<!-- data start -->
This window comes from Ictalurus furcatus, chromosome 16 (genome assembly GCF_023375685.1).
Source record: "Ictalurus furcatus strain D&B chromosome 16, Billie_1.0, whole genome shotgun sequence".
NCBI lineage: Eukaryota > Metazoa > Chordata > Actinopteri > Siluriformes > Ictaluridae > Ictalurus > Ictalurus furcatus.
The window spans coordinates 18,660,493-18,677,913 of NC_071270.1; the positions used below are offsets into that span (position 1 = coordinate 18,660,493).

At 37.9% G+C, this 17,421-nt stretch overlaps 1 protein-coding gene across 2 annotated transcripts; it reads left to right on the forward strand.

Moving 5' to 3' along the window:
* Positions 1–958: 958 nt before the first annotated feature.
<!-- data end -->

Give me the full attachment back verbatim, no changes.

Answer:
This window comes from Ictalurus furcatus, chromosome 16 (genome assembly GCF_023375685.1).
Source record: "Ictalurus furcatus strain D&B chromosome 16, Billie_1.0, whole genome shotgun sequence".
NCBI lineage: Eukaryota > Metazoa > Chordata > Actinopteri > Siluriformes > Ictaluridae > Ictalurus > Ictalurus furcatus.
The window spans coordinates 18,660,493-18,677,913 of NC_071270.1; the positions used below are offsets into that span (position 1 = coordinate 18,660,493).

At 37.9% G+C, this 17,421-nt stretch overlaps 1 protein-coding gene across 2 annotated transcripts; it reads left to right on the forward strand.

Moving 5' to 3' along the window:
* Positions 1–958: 958 nt before the first annotated feature.